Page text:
National curriculum proposes students to be allowed to learn from Panchatantra, Jataka tales

The document also recommended that students at all school levels should be taught India’s contribution to arts, science, social science, maths, language as well as physical education.

Published: 07th April 2023 07:00 PM  |   Last Updated: 07th April 2023 07:28 PM   |  A+A-

education , Students

Image used for representational purpose.

By Express News Service

NEW DELHI: The draft document of the new National Curriculum Framework (NCF) has proposed that Class 11 and 12 students be taught about both known and lesser-known figures of India’s freedom struggle.

The Silk Route, literary works of India, Greece and Syria as well as the rise of new religions and philosophies of India and China are some other lessons proposed to be added to history books from the next academic year.

Recommending the three-language formula, also emphasised in the National Education Policy (NEP) 2020, the draft document, said that students will learn at least three languages in their school years.
It also suggested reducing the fear towards math by teaching it more creatively by integrating it with arts, sports and language.

The document also recommended that students at all school levels should be taught India’s contribution to arts, science, social science, maths, language as well as physical education.

Prepared on the lines of National Education Policy 2020, which emphasises “rootedness and pride in India,” the draft document has recommended that foundational students be taught the “value of seva.”

It said that children should be allowed to read and learn from the original stories of the Panchatantra, Jataka, Hitopadesha, and other fun fables and inspiring tales from the Indian tradition. 

“Stories from the lives of great Indian heroes of history are also seen as an excellent way to inspire and introduce core values in children,” the draft, released for comments on Thursday, said.

The draft document prepared by an expert panel led by former ISRO chief K Kasturirangan has proposed that in history, students should learn the “basics of the archaeological and historical method” and learn “how to interpret early literary texts as well as material culture to produce a historical narrative.”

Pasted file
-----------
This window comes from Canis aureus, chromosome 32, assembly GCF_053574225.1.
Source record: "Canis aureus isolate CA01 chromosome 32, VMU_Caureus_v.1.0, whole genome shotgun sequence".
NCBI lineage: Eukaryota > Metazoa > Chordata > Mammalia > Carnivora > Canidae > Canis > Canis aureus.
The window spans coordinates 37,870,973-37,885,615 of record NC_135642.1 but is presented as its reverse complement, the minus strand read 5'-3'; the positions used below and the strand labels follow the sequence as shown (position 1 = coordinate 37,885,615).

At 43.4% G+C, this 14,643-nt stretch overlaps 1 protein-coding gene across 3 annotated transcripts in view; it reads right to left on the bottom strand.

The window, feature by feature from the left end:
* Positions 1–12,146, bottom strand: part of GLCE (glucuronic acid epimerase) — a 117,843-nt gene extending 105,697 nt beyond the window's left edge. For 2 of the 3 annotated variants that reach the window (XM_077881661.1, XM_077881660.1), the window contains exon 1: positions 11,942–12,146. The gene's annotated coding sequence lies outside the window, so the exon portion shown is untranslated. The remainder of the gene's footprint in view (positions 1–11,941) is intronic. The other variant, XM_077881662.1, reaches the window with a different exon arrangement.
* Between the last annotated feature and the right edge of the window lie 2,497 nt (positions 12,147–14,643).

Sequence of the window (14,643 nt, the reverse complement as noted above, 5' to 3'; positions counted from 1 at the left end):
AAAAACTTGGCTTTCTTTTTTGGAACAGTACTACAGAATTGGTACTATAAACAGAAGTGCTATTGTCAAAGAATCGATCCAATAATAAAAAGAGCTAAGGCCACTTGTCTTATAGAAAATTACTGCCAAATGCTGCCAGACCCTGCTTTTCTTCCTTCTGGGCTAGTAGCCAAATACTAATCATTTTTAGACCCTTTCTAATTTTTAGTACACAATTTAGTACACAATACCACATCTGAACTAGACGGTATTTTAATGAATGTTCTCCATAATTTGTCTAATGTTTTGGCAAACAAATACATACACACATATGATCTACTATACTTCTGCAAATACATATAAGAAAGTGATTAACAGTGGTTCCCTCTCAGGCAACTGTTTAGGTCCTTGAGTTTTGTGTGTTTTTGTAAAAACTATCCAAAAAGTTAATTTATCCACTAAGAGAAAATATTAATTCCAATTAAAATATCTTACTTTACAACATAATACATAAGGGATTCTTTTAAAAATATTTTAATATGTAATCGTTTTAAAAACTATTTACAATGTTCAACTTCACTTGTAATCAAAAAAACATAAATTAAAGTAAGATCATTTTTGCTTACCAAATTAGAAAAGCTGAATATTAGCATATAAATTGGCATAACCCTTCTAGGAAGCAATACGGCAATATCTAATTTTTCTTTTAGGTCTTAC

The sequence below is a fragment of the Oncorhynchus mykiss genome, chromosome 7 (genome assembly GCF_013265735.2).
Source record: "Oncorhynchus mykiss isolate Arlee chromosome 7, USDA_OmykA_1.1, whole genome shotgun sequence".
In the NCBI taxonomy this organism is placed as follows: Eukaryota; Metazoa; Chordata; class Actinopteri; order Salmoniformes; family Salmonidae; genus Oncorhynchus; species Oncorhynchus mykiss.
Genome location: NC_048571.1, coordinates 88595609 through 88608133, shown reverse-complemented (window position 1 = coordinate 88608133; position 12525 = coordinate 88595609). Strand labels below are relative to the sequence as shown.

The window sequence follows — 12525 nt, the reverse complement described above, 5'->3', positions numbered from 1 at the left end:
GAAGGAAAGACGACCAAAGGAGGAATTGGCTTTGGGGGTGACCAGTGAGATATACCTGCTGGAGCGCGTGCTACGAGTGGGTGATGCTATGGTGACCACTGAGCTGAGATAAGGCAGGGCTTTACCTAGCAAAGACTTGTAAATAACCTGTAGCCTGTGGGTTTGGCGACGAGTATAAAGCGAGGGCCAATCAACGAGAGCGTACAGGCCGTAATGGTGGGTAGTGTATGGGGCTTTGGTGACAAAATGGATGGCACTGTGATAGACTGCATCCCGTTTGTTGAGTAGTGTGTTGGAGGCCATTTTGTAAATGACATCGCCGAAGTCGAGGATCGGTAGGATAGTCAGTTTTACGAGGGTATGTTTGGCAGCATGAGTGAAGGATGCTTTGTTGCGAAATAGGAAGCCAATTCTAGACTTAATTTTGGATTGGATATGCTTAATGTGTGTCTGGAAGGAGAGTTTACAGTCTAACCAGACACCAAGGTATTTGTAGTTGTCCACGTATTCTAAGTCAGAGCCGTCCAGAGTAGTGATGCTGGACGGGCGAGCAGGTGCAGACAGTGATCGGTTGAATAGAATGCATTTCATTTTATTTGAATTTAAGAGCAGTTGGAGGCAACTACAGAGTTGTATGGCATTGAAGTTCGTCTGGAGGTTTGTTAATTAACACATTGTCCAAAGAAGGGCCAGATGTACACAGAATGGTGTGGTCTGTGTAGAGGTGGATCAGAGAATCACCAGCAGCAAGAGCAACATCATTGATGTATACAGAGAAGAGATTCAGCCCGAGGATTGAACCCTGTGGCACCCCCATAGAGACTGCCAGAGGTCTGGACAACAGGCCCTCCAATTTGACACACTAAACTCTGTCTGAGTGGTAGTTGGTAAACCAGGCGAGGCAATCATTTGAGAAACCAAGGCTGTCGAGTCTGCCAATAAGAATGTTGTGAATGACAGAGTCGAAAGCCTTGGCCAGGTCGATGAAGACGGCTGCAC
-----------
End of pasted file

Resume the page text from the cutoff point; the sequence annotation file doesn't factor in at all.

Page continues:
It also recommended that students should be introduced to both the general agricultural ecology and economy in India, as well as to the Indian Ocean trade networks as well as the overland trade routes such as the Silk Road to see how India was deeply connected to the rest of the world in these times.

On the emergence of colonial rule in India, it suggested that students should be taught from the 16th century, when the first European joint stock trading company arrived in India, to the birth of the nation-state in 1947.

It added that it should be extended from the moment of this birth to the integration of princely states and the adoption of the Constitution in 1950. 

“The course will familiarise students with the struggle between European colonial powers for control over various parts of India and the various forms of Indian resistance, including peasant and Adivasi resistance movements. The course will also introduce students to the vast administrative, educational, and social reforms that were effected during the colonial period. The final part of the course will discuss India’s freedom struggle and include not only its well-known figures but also some lesser-known figures of the struggle,” it said. 

It is well-known that social science is usually taught as a subject with predominantly rote learning of facts like dates in history, names of geographical features across the globe, the listing of fundamental rights and duties, and the naming of economic institutions. 

“The understanding of concepts is often missing in social science classrooms. This, in turn, makes students lose interest in the subject as too many facts are expected to be learnt without adequately engaging with the reasons behind learning them or the core concepts underlying those facts,” the document said.

Throughout the document, the expert panel has stressed the need to teach “values” to the children.

The document, when finalised, will set the benchmark for NCERT books taught in CBSE schools. The education ministry has already announced that new NCERT textbooks revised by the new National Education Policy (NEP) 2020 will be introduced in schools from the 2024-25 academic session. 


Disclaimer : We respect your thoughts and views! But we need to be judicious while moderating your comments. All the comments will be moderated by the editorial. Abstain from posting comments that are obscene, defamatory or inflammatory, and do not indulge in personal attacks. Try to avoid outside hyperlinks inside the comment. Help us delete comments that do not follow these guidelines.

The views expressed in comments published on are those of the comment writers alone. They do not represent the views or opinions of or its staff, nor do they represent the views or opinions of The New Indian Express Group, or any entity of, or affiliated with, The New Indian Express Group. reserves the right to take any or all comments down at any time.

flipboard facebook twitter whatsapp